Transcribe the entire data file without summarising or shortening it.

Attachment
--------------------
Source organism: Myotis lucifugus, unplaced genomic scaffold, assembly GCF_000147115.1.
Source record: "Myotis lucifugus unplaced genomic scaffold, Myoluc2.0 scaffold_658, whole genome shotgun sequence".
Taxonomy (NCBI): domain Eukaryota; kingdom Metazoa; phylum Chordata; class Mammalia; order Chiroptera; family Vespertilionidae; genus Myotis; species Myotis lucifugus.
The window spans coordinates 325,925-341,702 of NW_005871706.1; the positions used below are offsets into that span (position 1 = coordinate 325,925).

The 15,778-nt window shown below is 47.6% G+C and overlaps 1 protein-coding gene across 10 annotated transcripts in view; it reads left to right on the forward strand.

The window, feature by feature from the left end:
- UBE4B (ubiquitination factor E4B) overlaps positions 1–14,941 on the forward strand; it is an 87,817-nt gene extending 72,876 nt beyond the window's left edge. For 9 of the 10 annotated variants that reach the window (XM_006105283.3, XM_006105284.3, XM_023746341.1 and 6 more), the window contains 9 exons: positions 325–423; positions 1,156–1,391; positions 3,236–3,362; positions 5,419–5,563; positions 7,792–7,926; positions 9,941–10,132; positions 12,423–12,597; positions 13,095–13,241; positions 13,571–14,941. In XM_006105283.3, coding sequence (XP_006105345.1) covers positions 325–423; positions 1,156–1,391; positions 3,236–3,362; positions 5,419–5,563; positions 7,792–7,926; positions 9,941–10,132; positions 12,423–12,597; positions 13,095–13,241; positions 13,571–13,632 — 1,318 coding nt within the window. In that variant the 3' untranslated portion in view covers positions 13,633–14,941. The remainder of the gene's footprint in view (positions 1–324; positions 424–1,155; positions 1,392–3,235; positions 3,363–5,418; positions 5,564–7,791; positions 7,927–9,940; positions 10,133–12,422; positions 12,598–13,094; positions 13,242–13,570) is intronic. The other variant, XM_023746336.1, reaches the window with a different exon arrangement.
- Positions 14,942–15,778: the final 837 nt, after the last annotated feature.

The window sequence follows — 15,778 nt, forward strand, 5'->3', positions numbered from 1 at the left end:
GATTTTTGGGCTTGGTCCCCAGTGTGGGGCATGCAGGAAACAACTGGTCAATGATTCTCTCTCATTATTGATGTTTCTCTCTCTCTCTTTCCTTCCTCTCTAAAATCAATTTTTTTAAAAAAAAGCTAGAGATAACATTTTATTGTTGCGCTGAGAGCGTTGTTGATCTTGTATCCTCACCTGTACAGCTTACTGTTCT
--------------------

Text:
Source organism: Myotis lucifugus, unplaced genomic scaffold, assembly GCF_000147115.1.
Source record: "Myotis lucifugus unplaced genomic scaffold, Myoluc2.0 scaffold_658, whole genome shotgun sequence".
Taxonomy (NCBI): domain Eukaryota; kingdom Metazoa; phylum Chordata; class Mammalia; order Chiroptera; family Vespertilionidae; genus Myotis; species Myotis lucifugus.
The window spans coordinates 325,925-341,702 of NW_005871706.1; the positions used below are offsets into that span (position 1 = coordinate 325,925).

The 15,778-nt window shown below is 47.6% G+C and overlaps 1 protein-coding gene across 10 annotated transcripts in view; it reads left to right on the forward strand.

The window, feature by feature from the left end:
- UBE4B (ubiquitination factor E4B) overlaps positions 1–14,941 on the forward strand; it is an 87,817-nt gene extending 72,876 nt beyond the window's left edge. For 9 of the 10 annotated variants that reach the window (XM_006105283.3, XM_006105284.3, XM_023746341.1 and 6 more), the window contains 9 exons: positions 325–423; positions 1,156–1,391; positions 3,236–3,362; positions 5,419–5,563; positions 7,792–7,926; positions 9,941–10,132; positions 12,423–12,597; positions 13,095–13,241; positions 13,571–14,941. In XM_006105283.3, coding sequence (XP_006105345.1) covers positions 325–423; positions 1,156–1,391; positions 3,236–3,362; positions 5,419–5,563; positions 7,792–7,926; positions 9,941–10,132; positions 12,423–12,597; positions 13,095–13,241; positions 13,571–13,632 — 1,318 coding nt within the window. In that variant the 3' untranslated portion in view covers positions 13,633–14,941. The remainder of the gene's footprint in view (positions 1–324; positions 424–1,155; positions 1,392–3,235; positions 3,363–5,418; positions 5,564–7,791; positions 7,927–9,940; positions 10,133–12,422; positions 12,598–13,094; positions 13,242–13,570) is intronic. The other variant, XM_023746336.1, reaches the window with a different exon arrangement.
- Positions 14,942–15,778: the final 837 nt, after the last annotated feature.

The window sequence follows — 15,778 nt, forward strand, 5'->3', positions numbered from 1 at the left end:
GATTTTTGGGCTTGGTCCCCAGTGTGGGGCATGCAGGAAACAACTGGTCAATGATTCTCTCTCATTATTGATGTTTCTCTCTCTCTCTTTCCTTCCTCTCTAAAATCAATTTTTTTAAAAAAAAGCTAGAGATAACATTTTATTGTTGCGCTGAGAGCGTTGTTGATCTTGTATCCTCACCTGTACAGCTTACTGTTCT